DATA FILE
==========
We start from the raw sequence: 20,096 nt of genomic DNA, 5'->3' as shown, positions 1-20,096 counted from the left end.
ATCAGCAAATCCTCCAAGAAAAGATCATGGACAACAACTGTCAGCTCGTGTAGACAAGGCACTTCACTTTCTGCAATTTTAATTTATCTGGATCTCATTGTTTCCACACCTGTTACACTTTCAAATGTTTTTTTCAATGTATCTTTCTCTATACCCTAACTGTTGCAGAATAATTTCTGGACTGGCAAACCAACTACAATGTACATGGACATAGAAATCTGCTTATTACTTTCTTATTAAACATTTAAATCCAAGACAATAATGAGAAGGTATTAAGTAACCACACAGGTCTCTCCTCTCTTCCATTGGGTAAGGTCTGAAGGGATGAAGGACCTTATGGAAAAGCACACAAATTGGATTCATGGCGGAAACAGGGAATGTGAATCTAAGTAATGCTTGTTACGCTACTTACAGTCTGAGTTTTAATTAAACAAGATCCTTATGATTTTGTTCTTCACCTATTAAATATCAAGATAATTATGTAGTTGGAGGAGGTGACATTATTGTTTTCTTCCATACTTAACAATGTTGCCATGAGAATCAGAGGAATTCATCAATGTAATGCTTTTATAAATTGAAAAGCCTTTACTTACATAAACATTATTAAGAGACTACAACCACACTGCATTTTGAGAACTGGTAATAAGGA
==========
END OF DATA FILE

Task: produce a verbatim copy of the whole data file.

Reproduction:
We start from the raw sequence: 20,096 nt of genomic DNA, 5'->3' as shown, positions 1-20,096 counted from the left end.
ATCAGCAAATCCTCCAAGAAAAGATCATGGACAACAACTGTCAGCTCGTGTAGACAAGGCACTTCACTTTCTGCAATTTTAATTTATCTGGATCTCATTGTTTCCACACCTGTTACACTTTCAAATGTTTTTTTCAATGTATCTTTCTCTATACCCTAACTGTTGCAGAATAATTTCTGGACTGGCAAACCAACTACAATGTACATGGACATAGAAATCTGCTTATTACTTTCTTATTAAACATTTAAATCCAAGACAATAATGAGAAGGTATTAAGTAACCACACAGGTCTCTCCTCTCTTCCATTGGGTAAGGTCTGAAGGGATGAAGGACCTTATGGAAAAGCACACAAATTGGATTCATGGCGGAAACAGGGAATGTGAATCTAAGTAATGCTTGTTACGCTACTTACAGTCTGAGTTTTAATTAAACAAGATCCTTATGATTTTGTTCTTCACCTATTAAATATCAAGATAATTATGTAGTTGGAGGAGGTGACATTATTGTTTTCTTCCATACTTAACAATGTTGCCATGAGAATCAGAGGAATTCATCAATGTAATGCTTTTATAAATTGAAAAGCCTTTACTTACATAAACATTATTAAGAGACTACAACCACACTGCATTTTGAGAACTGGTAATAAGGA